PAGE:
Those burning desires

TERRY JONES -- Edmonton Sun

, Last Updated: 4:25 PM ET


 CALGARY -- It's a full-fledged phenomenon.

 I mean, the 200-to-1 Calgary Flames being two games away from the Stanley Cup final is one thing.

 But Edmonton cheering for Calgary ...

 That's a whole 'nuther thing.

 "It's unheard of," said Andrew Ference, the Edmonton-born product who plays defence for the Flames and gets regular reports from north of the Mason-Dixon line, which used to run through the middle of a bar in Red Deer - Calgary fans on one side, Edmonton fans on the other.

 "I think it's wonderful."

 The ABCs of being an Edmonton sports fan used to translate to 'Anybody But Calgary.' But a guy goes to Prague to cover Canada at the World Hockey Championships and returns to find out some sort of warped April Fool's joke is being perpetrated here in the middle of May.

 Nobody told me. Sometime when I was away they apparently became the Alberta Flames.

 "My family keeps telling me about it. It's all positive feedback," says Ference.

 "My mom and dad both have a practice in Sherwood Park and they're getting that kind of reaction from everybody," he said of his dad the dentist and his mom the doctor. "They can't believe that everybody in Edmonton is cheering for the Flames. I'm getting that from everybody up there."

 EXPLODED WITH GREAT GLEE

 Indeed. Tuesday night in a Sherwood Park sports bar, about 100 hockey fans exploded with great glee when Calgary took a 2-0 lead over the San Jose Sharks, enroute to the 2-0 series lead the Flames take into Game 3 here tonight.

 "I think it relates to everything they've gone through down here, having been out of the playoffs for so many years. I think everybody just decided to heck with the rivalry and everything in the past between Edmonton and Calgary and decided they're proud to be Albertans and western Canadians.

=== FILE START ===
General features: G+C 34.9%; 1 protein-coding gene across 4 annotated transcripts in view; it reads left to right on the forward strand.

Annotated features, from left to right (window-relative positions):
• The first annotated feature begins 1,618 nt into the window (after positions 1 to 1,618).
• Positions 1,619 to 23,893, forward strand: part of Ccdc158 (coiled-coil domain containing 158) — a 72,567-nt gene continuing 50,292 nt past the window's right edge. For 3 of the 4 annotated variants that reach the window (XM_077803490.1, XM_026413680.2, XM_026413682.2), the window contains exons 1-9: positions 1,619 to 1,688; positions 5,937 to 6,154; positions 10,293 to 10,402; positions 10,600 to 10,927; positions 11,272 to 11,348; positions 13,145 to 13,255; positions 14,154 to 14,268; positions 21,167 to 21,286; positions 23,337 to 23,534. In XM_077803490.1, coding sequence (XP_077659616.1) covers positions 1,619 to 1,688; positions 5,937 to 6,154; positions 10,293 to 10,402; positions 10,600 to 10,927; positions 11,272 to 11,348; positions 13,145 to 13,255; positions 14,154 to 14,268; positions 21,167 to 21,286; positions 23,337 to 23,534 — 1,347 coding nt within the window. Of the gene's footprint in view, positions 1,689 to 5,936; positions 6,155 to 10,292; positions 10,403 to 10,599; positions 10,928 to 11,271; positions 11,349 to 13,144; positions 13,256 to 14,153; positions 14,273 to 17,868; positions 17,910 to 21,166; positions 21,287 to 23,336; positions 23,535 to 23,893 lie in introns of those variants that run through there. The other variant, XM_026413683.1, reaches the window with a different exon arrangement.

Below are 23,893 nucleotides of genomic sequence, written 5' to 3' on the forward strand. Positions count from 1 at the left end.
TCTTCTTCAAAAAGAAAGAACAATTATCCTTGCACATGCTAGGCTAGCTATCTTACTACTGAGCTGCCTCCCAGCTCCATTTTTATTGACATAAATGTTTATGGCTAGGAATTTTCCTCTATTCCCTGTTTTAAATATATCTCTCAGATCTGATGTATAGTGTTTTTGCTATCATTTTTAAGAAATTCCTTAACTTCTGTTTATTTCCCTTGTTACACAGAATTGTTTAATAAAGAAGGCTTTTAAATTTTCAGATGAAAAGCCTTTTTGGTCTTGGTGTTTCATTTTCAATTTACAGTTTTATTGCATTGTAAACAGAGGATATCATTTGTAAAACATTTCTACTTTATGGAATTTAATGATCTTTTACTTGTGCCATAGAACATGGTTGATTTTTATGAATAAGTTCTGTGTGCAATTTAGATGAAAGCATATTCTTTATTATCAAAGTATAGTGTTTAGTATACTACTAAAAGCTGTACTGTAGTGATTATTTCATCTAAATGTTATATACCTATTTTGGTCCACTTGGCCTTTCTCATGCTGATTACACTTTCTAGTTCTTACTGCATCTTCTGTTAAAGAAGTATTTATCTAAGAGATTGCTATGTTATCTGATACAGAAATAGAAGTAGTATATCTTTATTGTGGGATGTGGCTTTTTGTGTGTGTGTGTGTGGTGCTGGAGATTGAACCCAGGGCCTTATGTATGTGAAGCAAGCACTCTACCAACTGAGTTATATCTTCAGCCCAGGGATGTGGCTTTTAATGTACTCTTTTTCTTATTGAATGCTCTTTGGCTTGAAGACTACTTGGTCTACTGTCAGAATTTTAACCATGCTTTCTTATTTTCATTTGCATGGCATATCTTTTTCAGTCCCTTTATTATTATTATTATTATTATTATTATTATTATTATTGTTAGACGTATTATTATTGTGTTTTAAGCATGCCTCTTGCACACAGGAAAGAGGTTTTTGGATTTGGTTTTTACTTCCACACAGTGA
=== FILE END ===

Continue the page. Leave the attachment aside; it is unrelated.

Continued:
"Whatever, it's amazing," said Ference.

 Mike Commodore said he's getting the same sort of reports.

 "I'm from up there. I know all about the Edmonton-Calgary thing. And I'm hearing the same thing," said the Fort Saskatchewan product.

 Maybe it's because everybody loves an underdog, everybody loves a Cinderella story, he suggests. Even Edmonton.

 "Maybe it's because it's been so long since a Canadian team was in the Stanley Cup final," said Commodore in that sort of nasal way you talk through a broken nose.

 Maybe. You have to go back to the Canucks going seven with the Rangers in 1994.

 But apparently it's not universal, that sort of thinking, at least not in terms of "Centre of the Universe universal."

 NO WAY, SAYS CHERRY

 That great Canadian icon, Don Cherry, was quoted the other day as saying there is no way the Flames could become Canada's team.

 "Are you kidding?" he told the National Post. "You think the people in Toronto care about Calgary? I have a tough time, myself, to tell you the truth ... They're a good, hard-working team and the people of Calgary should be proud of them. But it could never be like Toronto."

 Maybe that's it. Maybe fans in Edmonton heard too many Toronto types planning a Cup parade when all this started this spring and snapped. Maybe it pushed Edmonton over the edge.

 "I've talked to people in Edmonton," said Martin Gelinas, the former Oiler who came to Edmonton as part of the Wayne Gretzky sale and won a Cup on the kid line with Adam Graves and Joe Murphy in 1990. "It's not everybody. But it sure sounds like it's almost everybody."

 Gelinas, who married an Edmonton girl, says he's getting feedback from the City of Champions (hey, come on, the Eskimos won the Grey Cup, the sign stays up).

 "I don't know what it is. I think it might be because we're the last Canadian city standing."

 Maybe, says St. Albert product Jarome Iginla, it's that if Edmonton fans can't be there, they're happy to see the suffering end and this city going absolutely nuts over what's happening here.

 "In the past, it's usually us who have been out of the playoffs."

 Iginla says don't try to explain it, Edmonton, enjoy it.

 "It's awesome," he said.

 If it feels good, do it, I guess.

 But just this once, huh?

 If this condition is contagious, it could change the sports column-writing business in Alberta beyond belief.


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